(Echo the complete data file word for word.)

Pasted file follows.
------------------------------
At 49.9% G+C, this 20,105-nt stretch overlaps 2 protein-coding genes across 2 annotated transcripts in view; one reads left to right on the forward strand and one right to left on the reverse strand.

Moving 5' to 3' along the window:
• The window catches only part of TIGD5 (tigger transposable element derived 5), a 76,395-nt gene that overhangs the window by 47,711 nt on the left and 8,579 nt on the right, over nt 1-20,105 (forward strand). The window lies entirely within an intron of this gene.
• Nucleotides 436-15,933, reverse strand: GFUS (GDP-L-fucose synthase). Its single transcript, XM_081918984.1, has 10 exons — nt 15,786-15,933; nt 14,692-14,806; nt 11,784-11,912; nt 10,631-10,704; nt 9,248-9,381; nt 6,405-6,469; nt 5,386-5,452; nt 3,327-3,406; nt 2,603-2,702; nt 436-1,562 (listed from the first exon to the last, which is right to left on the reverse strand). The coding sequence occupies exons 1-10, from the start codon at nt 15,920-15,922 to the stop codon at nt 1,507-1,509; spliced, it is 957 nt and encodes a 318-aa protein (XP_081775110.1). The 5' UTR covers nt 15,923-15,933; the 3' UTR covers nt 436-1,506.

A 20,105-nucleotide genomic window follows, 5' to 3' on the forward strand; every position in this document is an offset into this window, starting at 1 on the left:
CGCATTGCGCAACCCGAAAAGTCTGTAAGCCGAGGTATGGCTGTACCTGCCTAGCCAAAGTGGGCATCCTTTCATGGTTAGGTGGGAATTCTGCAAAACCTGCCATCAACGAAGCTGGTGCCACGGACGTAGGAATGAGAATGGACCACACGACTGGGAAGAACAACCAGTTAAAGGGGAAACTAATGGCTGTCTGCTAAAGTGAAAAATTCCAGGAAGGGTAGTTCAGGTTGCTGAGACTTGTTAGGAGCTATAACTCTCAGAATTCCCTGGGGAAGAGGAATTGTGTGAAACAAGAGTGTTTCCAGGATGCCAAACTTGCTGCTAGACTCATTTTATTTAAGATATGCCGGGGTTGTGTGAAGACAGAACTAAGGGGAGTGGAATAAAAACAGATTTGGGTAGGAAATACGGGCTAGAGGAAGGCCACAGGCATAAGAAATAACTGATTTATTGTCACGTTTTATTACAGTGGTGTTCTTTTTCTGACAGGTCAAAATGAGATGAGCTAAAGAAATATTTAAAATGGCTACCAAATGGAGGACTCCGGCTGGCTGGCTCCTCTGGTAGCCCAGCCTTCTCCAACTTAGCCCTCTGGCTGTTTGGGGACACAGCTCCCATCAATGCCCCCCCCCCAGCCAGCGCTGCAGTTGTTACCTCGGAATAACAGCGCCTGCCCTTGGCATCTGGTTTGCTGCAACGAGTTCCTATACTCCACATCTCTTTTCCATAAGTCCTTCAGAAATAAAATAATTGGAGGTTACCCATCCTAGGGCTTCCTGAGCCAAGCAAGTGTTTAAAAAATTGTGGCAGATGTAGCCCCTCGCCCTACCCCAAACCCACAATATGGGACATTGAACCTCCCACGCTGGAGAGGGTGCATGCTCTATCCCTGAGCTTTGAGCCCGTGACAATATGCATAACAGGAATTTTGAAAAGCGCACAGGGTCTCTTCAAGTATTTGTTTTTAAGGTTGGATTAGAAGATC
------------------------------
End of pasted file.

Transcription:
At 49.9% G+C, this 20,105-nt stretch overlaps 2 protein-coding genes across 2 annotated transcripts in view; one reads left to right on the forward strand and one right to left on the reverse strand.

Moving 5' to 3' along the window:
• The window catches only part of TIGD5 (tigger transposable element derived 5), a 76,395-nt gene that overhangs the window by 47,711 nt on the left and 8,579 nt on the right, over nt 1-20,105 (forward strand). The window lies entirely within an intron of this gene.
• Nucleotides 436-15,933, reverse strand: GFUS (GDP-L-fucose synthase). Its single transcript, XM_081918984.1, has 10 exons — nt 15,786-15,933; nt 14,692-14,806; nt 11,784-11,912; nt 10,631-10,704; nt 9,248-9,381; nt 6,405-6,469; nt 5,386-5,452; nt 3,327-3,406; nt 2,603-2,702; nt 436-1,562 (listed from the first exon to the last, which is right to left on the reverse strand). The coding sequence occupies exons 1-10, from the start codon at nt 15,920-15,922 to the stop codon at nt 1,507-1,509; spliced, it is 957 nt and encodes a 318-aa protein (XP_081775110.1). The 5' UTR covers nt 15,923-15,933; the 3' UTR covers nt 436-1,506.

A 20,105-nucleotide genomic window follows, 5' to 3' on the forward strand; every position in this document is an offset into this window, starting at 1 on the left:
CGCATTGCGCAACCCGAAAAGTCTGTAAGCCGAGGTATGGCTGTACCTGCCTAGCCAAAGTGGGCATCCTTTCATGGTTAGGTGGGAATTCTGCAAAACCTGCCATCAACGAAGCTGGTGCCACGGACGTAGGAATGAGAATGGACCACACGACTGGGAAGAACAACCAGTTAAAGGGGAAACTAATGGCTGTCTGCTAAAGTGAAAAATTCCAGGAAGGGTAGTTCAGGTTGCTGAGACTTGTTAGGAGCTATAACTCTCAGAATTCCCTGGGGAAGAGGAATTGTGTGAAACAAGAGTGTTTCCAGGATGCCAAACTTGCTGCTAGACTCATTTTATTTAAGATATGCCGGGGTTGTGTGAAGACAGAACTAAGGGGAGTGGAATAAAAACAGATTTGGGTAGGAAATACGGGCTAGAGGAAGGCCACAGGCATAAGAAATAACTGATTTATTGTCACGTTTTATTACAGTGGTGTTCTTTTTCTGACAGGTCAAAATGAGATGAGCTAAAGAAATATTTAAAATGGCTACCAAATGGAGGACTCCGGCTGGCTGGCTCCTCTGGTAGCCCAGCCTTCTCCAACTTAGCCCTCTGGCTGTTTGGGGACACAGCTCCCATCAATGCCCCCCCCCCAGCCAGCGCTGCAGTTGTTACCTCGGAATAACAGCGCCTGCCCTTGGCATCTGGTTTGCTGCAACGAGTTCCTATACTCCACATCTCTTTTCCATAAGTCCTTCAGAAATAAAATAATTGGAGGTTACCCATCCTAGGGCTTCCTGAGCCAAGCAAGTGTTTAAAAAATTGTGGCAGATGTAGCCCCTCGCCCTACCCCAAACCCACAATATGGGACATTGAACCTCCCACGCTGGAGAGGGTGCATGCTCTATCCCTGAGCTTTGAGCCCGTGACAATATGCATAACAGGAATTTTGAAAAGCGCACAGGGTCTCTTCAAGTATTTGTTTTTAAGGTTGGATTAGAAGATC